Directorially, Diaz, like many others who work at duration, is a believer in the long take. He's also a believer in the slow deliberate camera move: some of his push-ins are so slow, you have to watch the edge of the frame to work out that the camera's actually moving. I am also a believer in the slow push-in, so I approve. But he's not overly locked into a single manner: there's quite wide shots, there's closer shots (although no real close-ups, per se), there's shots that have complicated camera movements and blocking, there's POV shots that are handheld. It's always well-considered and well-framed, tasteful without being dull, and intriguing without being unnecessarily showy. Diaz isn't a believer in cinematic manipulation - there's no score to the film - he just uses cinema to accrue detail and character understanding, and that takes time when you're not using cheating shortcuts. But that investment bears a fantastic return.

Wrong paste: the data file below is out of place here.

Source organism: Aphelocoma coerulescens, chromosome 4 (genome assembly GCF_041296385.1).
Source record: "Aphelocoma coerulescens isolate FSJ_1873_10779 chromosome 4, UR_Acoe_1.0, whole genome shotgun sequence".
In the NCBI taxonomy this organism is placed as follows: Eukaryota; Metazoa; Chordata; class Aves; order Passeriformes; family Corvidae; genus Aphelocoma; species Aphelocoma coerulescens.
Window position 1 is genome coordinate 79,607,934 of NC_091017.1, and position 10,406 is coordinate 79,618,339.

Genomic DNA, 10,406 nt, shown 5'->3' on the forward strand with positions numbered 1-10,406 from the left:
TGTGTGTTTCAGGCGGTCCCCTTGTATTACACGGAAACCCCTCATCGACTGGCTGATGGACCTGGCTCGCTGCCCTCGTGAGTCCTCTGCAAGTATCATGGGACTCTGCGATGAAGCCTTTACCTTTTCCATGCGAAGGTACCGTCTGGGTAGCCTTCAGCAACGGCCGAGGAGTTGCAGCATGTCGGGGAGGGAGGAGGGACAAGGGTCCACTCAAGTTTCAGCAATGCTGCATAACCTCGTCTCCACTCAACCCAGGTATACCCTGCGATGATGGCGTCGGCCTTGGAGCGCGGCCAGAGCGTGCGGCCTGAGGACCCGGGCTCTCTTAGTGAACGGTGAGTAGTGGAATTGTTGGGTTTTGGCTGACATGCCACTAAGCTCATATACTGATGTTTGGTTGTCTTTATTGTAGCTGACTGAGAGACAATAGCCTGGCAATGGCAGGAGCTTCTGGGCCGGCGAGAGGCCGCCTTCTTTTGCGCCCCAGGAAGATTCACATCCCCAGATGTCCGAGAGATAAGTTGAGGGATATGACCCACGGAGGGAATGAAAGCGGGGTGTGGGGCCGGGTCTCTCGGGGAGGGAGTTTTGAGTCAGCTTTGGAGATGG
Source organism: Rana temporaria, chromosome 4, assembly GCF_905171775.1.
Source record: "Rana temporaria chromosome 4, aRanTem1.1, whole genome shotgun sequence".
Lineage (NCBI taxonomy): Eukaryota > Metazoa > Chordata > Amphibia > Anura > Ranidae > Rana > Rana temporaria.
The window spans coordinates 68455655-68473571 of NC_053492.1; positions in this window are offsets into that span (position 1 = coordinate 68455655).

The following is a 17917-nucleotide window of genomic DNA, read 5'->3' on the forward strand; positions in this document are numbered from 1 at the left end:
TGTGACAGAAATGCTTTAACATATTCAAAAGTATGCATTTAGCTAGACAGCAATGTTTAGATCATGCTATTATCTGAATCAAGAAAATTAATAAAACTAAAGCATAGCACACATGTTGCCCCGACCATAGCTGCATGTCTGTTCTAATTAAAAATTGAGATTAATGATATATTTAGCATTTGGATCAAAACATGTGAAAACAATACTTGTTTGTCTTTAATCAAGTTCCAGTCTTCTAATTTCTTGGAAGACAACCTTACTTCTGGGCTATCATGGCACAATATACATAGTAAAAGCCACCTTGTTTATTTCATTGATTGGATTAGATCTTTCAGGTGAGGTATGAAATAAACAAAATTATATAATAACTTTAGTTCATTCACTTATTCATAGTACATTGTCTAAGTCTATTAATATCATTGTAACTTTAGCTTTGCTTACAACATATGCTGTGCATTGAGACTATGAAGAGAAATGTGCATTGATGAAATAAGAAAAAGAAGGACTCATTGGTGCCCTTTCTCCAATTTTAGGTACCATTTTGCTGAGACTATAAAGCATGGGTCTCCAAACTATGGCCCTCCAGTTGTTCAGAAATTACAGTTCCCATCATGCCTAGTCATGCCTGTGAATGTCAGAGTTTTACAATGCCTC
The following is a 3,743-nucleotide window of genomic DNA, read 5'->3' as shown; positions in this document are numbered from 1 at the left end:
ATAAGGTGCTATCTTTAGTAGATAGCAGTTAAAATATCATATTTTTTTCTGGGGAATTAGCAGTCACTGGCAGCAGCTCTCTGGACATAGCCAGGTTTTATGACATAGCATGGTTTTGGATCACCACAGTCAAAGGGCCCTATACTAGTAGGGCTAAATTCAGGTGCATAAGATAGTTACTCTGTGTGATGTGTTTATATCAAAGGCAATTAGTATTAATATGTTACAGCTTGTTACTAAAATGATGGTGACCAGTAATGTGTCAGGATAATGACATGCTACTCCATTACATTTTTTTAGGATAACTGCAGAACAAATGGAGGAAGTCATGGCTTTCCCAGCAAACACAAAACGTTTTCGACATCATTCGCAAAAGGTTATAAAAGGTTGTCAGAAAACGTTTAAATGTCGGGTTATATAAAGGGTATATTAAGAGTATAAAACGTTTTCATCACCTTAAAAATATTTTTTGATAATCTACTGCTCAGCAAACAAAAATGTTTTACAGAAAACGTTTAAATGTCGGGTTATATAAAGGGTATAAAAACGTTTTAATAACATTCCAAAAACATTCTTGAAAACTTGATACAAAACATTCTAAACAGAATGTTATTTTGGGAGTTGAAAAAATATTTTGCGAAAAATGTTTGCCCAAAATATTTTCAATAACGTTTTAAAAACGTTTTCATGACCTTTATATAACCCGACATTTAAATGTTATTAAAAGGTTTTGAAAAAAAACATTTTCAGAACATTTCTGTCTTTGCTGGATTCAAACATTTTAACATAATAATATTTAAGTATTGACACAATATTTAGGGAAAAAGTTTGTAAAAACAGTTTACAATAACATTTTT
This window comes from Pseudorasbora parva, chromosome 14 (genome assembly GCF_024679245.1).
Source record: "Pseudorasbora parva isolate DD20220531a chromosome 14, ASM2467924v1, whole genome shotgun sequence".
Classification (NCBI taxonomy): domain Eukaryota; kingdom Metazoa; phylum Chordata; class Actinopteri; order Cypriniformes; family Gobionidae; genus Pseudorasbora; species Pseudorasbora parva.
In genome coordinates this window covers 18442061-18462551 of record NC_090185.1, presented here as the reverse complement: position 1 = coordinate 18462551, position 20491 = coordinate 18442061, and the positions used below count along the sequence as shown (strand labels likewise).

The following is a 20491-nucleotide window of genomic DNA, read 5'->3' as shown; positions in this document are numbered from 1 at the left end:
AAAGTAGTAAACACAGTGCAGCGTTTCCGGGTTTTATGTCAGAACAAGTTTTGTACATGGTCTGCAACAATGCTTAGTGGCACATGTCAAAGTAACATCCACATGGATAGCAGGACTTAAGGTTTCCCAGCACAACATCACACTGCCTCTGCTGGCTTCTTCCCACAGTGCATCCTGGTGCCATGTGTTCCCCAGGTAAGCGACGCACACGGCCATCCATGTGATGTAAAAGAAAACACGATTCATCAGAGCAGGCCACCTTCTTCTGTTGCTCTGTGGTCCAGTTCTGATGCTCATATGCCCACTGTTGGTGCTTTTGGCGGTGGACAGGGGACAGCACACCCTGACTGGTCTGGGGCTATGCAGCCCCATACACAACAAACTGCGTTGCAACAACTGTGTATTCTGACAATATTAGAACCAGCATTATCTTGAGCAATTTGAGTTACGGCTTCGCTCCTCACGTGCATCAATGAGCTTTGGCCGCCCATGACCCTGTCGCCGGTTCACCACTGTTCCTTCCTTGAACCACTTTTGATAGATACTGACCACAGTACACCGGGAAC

NORTE does contain a few dark scenes, and that's my only hesitation in recommending it too widely, although the most explicit bits are generally handled off-camera. It's nothing compared to, say, THE GIRL WITH THE DRAGON TATTOO, but maybe it hurts more here because you care.

NORTE, THE END OF HISTORY is a film that will never come back. There were, maybe, 25 of us in the theater today. It plays twice more in Auckland: once on Wednesday night, and once on Monday afternoon. Maybe eventually you'll find a sneaky way to download it or import a DVD or something, but it won't be the same: it's a film whose sprawling wide shots are made for the big screen. If anything I've said here makes it sound like something you might enjoy, then please: don't miss it.

Wednesday, July 17, 2013

Ten Hidden NZIFF Gems (I hope)